How to Make Painted Rock Plant Markers
Painted Stone Garden Markers
How to Make Custom Painted Stone Garden Markers
A good friend who lives on the other end of the coast is anxiously awaiting Spring planting time. I, on the other hand, have already worked my soil, and have lettuces, kale, and tomatoes in the ground and growing. Since I'm done with most of my heavy work, I thought I'd make my friend some garden markers - an early Spring surprise while she waits for the real Spring to arrive.
I have an abundance of stones in my yard. The rains this year brought even more up to the surface of the soil, so I decided to make painted stone markers. I'd had success in the past using DecoArt Patio Paint on outdoor pottery, so I thought it would be a natural to use it on stone. For colors, I had in mind an "Easter egg" look - bright, cheerful colors. I chose Tuscan Red, Blue Jay, Citrus Green, Deep Buttercup, Sprout Green, and Pumpkin Orange.
To paint your rocks, you'll need the following supplies:
- Clean, palm-sized stones
- DecoArt Patio Paints (Outdoor paint)
- DecoArt DuraClear Gloss Varnish (Indoor/outdoor)
- Paint Markers (Black, and other colors if desired)
- Flat paintbrush (about 1/2" synthetic or foam)
- Paint palette or small plastic cups
- Gesso (optional)
- Dawn dish soap (optional, if your stones are dirty or greasy)
Priming the Stones
Painting the Stones
Step by Step Instructions
Once you have your supplies gathered, you're ready to begin.
1. Make sure your rocks are clean and dry. If needed, wash them with a little Dawn detergent. Dawn is a very mild degreaser, and will leave your stones squeaky clean. Rinse stones well and allow to dry completely in the sun.
2. You'll be painting only the "top", or front side, of each stone, in other words, you don't need to paint the "bottom", or underside, of the stone where they will rest on the soil. I recommend painting a primer or gesso coat onto the tops of each stone, but this is optional. If you do use gesso, allow it to dry completely before painting over it with color. Paint two coats of color paint, allowing each coat to dry well before doing the second coat.
3. With a black paint marker, write the names of your plants onto each stone. For my set, I wrote "Lovage", "Garlic", "Onion", "Pumpkin", "Soybeans", "Asparagus", "Mint", and "Artichoke". Don't worry if you don't have perfect handwriting.
4. If desired, add some flourishes or designs to each stone using paint markers. For example, I drew asparagus tops onto my Asparagus stone. If you can't draw, try a simple flourish or scribble.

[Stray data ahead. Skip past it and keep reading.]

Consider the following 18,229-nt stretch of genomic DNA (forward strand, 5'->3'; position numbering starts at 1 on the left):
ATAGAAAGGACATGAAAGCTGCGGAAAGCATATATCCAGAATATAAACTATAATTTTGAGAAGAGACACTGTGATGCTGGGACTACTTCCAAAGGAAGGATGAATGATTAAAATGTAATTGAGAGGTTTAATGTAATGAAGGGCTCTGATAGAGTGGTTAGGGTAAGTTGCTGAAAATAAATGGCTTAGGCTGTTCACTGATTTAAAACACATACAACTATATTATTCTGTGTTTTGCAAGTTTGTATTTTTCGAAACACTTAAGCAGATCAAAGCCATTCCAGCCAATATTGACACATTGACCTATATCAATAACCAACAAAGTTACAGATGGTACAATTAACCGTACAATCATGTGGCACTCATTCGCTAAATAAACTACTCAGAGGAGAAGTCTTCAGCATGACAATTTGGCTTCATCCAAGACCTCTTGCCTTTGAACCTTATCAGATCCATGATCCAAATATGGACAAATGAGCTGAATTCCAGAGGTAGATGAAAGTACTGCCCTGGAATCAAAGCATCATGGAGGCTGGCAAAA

5. Allow your painted stones to dry overnight.
6. The next day, apply two coats of DuraClear Gloss Varnish to each stone. You will want to paint the entire stone with varnish. Varnish the bottom (backside) of the stones first, then, when dry, varnish the top. Varnish helps to seal the painted stones from water damage and will help them to last longer. Allow stones to dry for at least 24 hours.
7. Set your stone garden markers in your garden and enjoy!
Handlettering on Stones
A Simple Flourish
Hand Lettering Tips
Using a paint marker is much easier than trying to hand-letter with a brush. I used Molotow paint markers, but you can use any good quality marker. Just be sure that it is a paint marker, not an ink marker. DecoColor acrylic paint markers are also very good, and are available at many craft supply stores.
Practice writing your plant names a few times before committing to writing on stone. A bit of practice will give you confidence, and confidence will show in your lettering. Block printing is easiest, but if you'd like to try something with a little flourish, I've included my hand-lettered alphabet here.
Simple Hand Lettering
It isn't easy to find "Lovage" plant markers at the garden center, but if you paint it yourself, you can have a marker for any plant you can think of. The bright pops of color offer a bit of whimsy to the garden, and, if you get tired of them, the stones can easily be painted over and repurposed. Expect your painted stone plant markers to last a season or two, maybe even longer if you take them up after the season is done and store them in your shed or garage.
I'm off to mail a box of rocks to my friend up North. I hope she enjoys her new plant markers as much as I enjoyed making them!